On September 13, 2011, a federal district court judge in Pennsylvania ruled that the individual mandate under the Affordable Care Act (ACA) is unconstitutional and that certain provisions closely linked to the individual mandate must also be struck down.
Judge Christopher C. Connor’s decision differed from all of the prior judicial rulings on the question of severability, finding that certain provisions of the ACA which are closely tied to the individual mandate should fail as well, including provisions on guaranteed issuance of health insurance coverage irrespective of pre-existing conditions. However, Judge Connor ruled that the bulk of the ACA should remain intact, notwithstanding the unconstitutionality of the individual mandate. In this regard, Judge Connor’s decision took a middle path between the previous two district court decisions that had found the individual mandate unconstitutional. Judge Hudson in Virginia had struck down the individual mandate, but had ruled that all other provisions of the ACA could stand intact. Judge Vinson in Florida had struck down the individual mandate and had ruled that the entirety of the ACA must fail.
Six federal district courts have now ruled on the constitutionality of the individual mandate: three finding it constitutional and three finding it unconstitutional (two of those decisions, one on each side of the scorecard, were vacated last week by the Fourth Circuit Court of Appeals). Aside from those six courts, other federal district courts have also ruled in cases involving challenges to the ACA, but those rulings have been on legal grounds not related to the constitutional questions, such as whether the challengers have standing.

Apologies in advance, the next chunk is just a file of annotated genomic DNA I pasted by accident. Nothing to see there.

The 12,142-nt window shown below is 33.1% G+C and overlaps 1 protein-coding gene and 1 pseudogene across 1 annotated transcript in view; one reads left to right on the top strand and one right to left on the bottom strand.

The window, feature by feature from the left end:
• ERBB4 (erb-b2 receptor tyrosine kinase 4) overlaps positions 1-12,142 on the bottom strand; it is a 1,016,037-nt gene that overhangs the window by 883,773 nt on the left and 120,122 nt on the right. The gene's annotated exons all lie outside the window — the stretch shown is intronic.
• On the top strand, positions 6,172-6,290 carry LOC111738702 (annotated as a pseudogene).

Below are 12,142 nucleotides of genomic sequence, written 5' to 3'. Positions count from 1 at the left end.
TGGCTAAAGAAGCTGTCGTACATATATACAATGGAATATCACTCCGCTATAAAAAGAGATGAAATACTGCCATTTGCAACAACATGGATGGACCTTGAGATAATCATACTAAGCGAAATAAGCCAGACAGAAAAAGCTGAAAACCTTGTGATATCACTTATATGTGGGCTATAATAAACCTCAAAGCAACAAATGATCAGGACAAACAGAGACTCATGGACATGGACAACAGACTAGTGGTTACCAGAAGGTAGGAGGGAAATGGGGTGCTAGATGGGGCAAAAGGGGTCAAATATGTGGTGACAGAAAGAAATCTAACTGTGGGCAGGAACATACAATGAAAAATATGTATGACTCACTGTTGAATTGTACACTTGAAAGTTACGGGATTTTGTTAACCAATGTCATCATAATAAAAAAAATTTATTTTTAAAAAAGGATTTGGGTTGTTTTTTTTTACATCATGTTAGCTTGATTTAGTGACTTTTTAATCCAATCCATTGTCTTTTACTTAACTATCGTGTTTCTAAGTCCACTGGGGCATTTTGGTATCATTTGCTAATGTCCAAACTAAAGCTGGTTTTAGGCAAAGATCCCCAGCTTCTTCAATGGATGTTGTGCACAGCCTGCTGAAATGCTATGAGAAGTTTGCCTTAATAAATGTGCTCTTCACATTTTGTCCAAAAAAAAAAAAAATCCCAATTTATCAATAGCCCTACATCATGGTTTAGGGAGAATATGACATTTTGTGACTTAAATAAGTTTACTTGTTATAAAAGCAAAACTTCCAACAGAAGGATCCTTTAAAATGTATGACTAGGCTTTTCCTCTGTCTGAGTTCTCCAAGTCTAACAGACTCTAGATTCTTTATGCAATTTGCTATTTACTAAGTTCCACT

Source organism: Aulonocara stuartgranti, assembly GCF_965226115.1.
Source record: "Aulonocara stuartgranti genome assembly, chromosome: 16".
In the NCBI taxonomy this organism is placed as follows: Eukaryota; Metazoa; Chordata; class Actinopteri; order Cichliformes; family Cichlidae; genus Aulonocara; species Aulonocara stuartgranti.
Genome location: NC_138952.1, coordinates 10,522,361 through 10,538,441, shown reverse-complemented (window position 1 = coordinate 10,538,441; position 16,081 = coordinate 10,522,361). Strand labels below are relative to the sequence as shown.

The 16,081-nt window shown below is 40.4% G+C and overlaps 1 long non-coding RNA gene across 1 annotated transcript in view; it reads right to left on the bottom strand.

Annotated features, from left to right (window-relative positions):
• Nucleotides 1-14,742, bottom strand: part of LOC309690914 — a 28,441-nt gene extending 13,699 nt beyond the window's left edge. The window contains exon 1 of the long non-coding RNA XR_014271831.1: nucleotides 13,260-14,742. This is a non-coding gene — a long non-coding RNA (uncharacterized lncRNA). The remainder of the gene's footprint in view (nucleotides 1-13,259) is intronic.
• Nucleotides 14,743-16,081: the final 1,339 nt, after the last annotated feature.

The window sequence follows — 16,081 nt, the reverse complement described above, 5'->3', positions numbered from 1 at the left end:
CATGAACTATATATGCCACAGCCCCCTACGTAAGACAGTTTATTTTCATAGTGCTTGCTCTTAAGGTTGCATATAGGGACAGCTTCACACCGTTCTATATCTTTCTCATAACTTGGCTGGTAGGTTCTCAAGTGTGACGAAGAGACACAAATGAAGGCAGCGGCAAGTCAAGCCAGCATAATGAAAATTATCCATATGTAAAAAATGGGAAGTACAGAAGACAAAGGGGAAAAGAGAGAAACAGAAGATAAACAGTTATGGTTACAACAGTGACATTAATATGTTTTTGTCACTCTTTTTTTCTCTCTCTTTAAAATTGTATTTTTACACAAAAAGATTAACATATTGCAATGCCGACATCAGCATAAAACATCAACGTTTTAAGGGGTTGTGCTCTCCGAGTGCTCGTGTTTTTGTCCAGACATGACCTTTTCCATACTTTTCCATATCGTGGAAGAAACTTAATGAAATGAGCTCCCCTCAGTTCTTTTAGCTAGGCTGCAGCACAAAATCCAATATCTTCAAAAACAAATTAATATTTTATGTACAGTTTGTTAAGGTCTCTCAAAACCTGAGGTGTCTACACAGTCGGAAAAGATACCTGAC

Three federal circuit courts of appeals have now considered lower court decisions on the individual mandate. The Eleventh Circuit Court of Appeals in Atlanta, reviewing Judge Vinson’s opinion, found the individual mandate to be unconstitutional, but overturned Judge Vinson on the severability issue, ruling that the remainder of the ACA should not be struck down. The Sixth Circuit Court of Appeals in Cincinnati upheld a lower court decision that found the individual mandate to be constitutional. Last week, on September 8, 2011, the Fourth Circuit Court of Appeals in Richmond vacated two federal district court decisions, finding that the judges did not have standing to reach their decisions (for legal reasons related to standing of the challengers and ripeness of the injuries). Separately, briefs have been filed in another case which is before the Circuit Court of Appeals for the District of Columbia.
There are approximately 30 cases involving challenges to the ACA that are in various stages of litigation. Due to the circuit split between the Eleventh Circuit and Sixth Circuit, the U.S. Supreme Court will ultimately resolve the issues of the individual mandate and its severability from other provisions of the ACA.